Not affiliated with the US Social Security Administration

Amount of Widow(er)'s Insurance Benefit

Excerpted from "Social Security Handbook". See the up-to-date, official Social Security Handbook at


407. Amount of Widow(er)'s Insurance Benefit

407.1 How is the widow(er)'s benefit rate computed?

The widow(er)'s insurance benefit rate equals 100 percent of the deceased worker's primary insurance amount plus any additional amount the deceased worker was entitled to because of delayed retirement credits. (See §720.)

407.2 When is the benefit rate less?

Your widow(er)'s insurance benefit payable may be less than what was computed above if any of the conditions below apply:

  1. A reduction is necessary because the "family maximum" applies (this reduction is discussed in §§731-732);

  2. You are also entitled to a smaller retirement insurance or disability insurance benefit (only the difference between the larger widow(er)'s insurance benefit and the other benefit is payable as the widow(er)'s insurance benefit; however, this amount is payable in addition to the other benefit);

  3. You are entitled for months before the month you reach retirement age. See §§723-725 for an explanation of how the reduced rate is computed;

  4. You choose to receive and are paid a reduced widow(er)'s benefit for months before you reach retirement age. A reduced benefit rate is payable for as long as you are entitled to widow(er)'s benefits. For a possible adjustment at age 62 and retirement age, see §728;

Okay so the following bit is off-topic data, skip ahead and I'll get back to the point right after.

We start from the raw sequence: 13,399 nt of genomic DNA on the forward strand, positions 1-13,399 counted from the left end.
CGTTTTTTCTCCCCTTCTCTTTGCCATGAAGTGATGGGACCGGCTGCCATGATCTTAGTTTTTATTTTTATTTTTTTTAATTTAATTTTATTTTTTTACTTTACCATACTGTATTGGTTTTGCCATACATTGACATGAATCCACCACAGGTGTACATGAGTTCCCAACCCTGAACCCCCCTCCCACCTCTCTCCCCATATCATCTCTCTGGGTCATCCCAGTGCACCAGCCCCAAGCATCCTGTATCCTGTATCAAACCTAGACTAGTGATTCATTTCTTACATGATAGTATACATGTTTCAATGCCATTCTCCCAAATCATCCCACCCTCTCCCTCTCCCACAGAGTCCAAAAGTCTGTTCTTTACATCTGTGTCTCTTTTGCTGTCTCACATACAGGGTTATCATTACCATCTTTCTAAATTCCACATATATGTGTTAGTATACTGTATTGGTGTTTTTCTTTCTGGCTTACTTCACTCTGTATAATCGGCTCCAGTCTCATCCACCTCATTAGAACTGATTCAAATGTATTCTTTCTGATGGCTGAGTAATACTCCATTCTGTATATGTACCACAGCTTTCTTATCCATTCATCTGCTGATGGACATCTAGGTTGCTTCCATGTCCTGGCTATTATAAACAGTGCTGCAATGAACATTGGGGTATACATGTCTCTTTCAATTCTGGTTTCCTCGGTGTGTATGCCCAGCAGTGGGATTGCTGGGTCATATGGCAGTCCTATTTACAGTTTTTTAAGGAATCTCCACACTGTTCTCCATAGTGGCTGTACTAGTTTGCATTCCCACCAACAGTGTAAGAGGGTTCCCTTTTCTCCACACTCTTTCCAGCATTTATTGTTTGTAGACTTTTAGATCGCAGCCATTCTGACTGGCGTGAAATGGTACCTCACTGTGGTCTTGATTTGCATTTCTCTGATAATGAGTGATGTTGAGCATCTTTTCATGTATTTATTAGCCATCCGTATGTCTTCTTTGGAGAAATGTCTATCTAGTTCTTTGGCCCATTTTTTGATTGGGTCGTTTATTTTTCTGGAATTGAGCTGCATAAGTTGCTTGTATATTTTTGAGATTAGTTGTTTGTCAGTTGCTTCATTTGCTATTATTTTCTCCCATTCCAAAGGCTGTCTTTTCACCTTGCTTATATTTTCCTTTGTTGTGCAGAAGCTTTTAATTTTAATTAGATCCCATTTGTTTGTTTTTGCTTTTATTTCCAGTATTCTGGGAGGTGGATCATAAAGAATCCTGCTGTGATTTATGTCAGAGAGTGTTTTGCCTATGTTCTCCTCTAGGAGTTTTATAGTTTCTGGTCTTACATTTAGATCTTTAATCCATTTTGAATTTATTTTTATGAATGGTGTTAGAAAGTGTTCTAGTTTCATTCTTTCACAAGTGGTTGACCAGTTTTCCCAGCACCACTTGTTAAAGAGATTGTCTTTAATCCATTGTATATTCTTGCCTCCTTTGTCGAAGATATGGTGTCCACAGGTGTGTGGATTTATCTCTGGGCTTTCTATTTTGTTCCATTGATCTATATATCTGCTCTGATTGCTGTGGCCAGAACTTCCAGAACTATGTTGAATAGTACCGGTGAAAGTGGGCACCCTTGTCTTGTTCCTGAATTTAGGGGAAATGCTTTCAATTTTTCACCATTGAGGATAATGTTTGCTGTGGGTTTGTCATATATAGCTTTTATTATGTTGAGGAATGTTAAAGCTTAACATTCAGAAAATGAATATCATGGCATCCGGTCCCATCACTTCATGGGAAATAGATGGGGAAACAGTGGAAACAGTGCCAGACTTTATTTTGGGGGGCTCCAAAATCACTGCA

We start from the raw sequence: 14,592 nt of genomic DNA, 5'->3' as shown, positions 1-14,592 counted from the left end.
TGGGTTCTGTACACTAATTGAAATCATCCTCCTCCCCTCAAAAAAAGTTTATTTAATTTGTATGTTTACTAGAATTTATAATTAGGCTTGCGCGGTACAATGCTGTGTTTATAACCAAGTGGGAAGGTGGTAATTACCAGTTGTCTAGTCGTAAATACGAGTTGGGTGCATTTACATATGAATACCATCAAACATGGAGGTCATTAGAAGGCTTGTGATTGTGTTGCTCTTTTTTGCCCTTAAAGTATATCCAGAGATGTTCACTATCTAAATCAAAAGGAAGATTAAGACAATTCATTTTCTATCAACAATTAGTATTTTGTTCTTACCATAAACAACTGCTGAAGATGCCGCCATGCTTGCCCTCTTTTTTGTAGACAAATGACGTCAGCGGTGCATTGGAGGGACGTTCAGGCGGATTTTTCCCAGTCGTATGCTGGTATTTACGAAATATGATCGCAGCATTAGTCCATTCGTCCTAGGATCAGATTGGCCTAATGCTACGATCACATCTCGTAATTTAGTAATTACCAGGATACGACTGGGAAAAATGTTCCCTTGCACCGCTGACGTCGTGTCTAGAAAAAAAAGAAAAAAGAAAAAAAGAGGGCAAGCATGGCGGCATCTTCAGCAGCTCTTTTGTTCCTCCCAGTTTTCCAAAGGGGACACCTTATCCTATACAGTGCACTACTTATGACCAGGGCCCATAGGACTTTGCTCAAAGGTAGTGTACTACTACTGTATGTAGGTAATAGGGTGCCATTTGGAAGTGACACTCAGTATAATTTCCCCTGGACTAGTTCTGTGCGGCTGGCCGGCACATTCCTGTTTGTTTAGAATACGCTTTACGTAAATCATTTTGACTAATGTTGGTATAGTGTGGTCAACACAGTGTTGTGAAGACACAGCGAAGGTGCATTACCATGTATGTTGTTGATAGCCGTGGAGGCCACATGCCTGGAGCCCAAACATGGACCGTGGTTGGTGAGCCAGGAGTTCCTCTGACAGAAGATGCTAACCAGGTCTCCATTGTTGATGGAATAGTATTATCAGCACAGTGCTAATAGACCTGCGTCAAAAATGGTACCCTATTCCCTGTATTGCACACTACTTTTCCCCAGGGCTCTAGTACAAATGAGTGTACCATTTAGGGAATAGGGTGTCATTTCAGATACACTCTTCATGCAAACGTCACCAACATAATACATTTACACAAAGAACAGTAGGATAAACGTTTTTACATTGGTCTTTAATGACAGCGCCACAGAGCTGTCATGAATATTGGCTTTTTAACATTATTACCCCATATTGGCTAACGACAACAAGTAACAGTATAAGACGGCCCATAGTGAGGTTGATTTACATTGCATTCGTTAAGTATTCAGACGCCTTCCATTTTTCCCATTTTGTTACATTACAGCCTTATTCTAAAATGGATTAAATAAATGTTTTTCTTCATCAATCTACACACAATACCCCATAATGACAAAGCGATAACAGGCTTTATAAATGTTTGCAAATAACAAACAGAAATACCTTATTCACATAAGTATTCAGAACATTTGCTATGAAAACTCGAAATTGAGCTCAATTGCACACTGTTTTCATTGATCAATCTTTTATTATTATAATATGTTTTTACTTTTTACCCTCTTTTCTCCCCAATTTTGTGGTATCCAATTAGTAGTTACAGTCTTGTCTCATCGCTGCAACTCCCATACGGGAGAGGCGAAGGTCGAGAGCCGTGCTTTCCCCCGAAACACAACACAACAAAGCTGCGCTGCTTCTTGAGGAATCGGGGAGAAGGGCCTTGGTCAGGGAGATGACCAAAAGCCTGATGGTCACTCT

Note: Entitlement to this reduced rate may result in a reduction in any disability or retirement insurance benefit to which you may later become entitled.

  5. You are caring for your deceased spouse's child and:

    1. The child is under age 16 or disabled;

    2. The child is entitled to child's insurance benefits; and

    3. You have not reached retirement age. In this case, your widow(er)'s benefits are not reduced for those months below 75 percent of the deceased spouse's primary insurance amount; or

  6. The deceased worker was entitled to a reduced retirement benefit for the month before the month he or she died.

Last Revised: March, 2001


Recent Content

One-Page Overview of Social Security Disability

Here's a good overview of Social Security disability which answers the following questions :

Who does the SSA consider disabled?

What is the SSA’s definition of disability?

What evidence does the SSA require to prove my medical condition?

What if my medical condition is not in the Blue Book?

Does the SSA have any other requirements for disability benefits?

What if I am able to earn a small income?

If I am unable to work, am I guaranteed disability benefits?

Explanation of Windfall Elimination Provision and Social Security Benefits

This is a very good article which explains, in common language, the reason for the Windfall Elimination Provision (WEP). WEP may be called "double dipping" in common terms.

The article also gives an overview of how Social Security provides a better "rate of return" to low income workers.

Excerpts :

But in a nutshell, I can tell you that Maria’s $1,150 benefit represents about 90 percent of her average lifetime monthly wage. Whereas Frank’s $2,400 Social Security check is probably about 40 percent of his average monthly pre-retirement income.

Tips on Filing for Social Security Benefits

This is a good article with several tips on when and how to apply for Social Security benefits.

When to file :

* For a retirement or Medicare claim, file three months before you want your benefits to begin.

* For disability, file as soon as possible.

You can largely file online, with the notable exception of a survivor claim for a widow, widower or surviving child. Call Social Security to schedule an appointment.


Sponsored Links

Not affiliated with the US Social Security Administration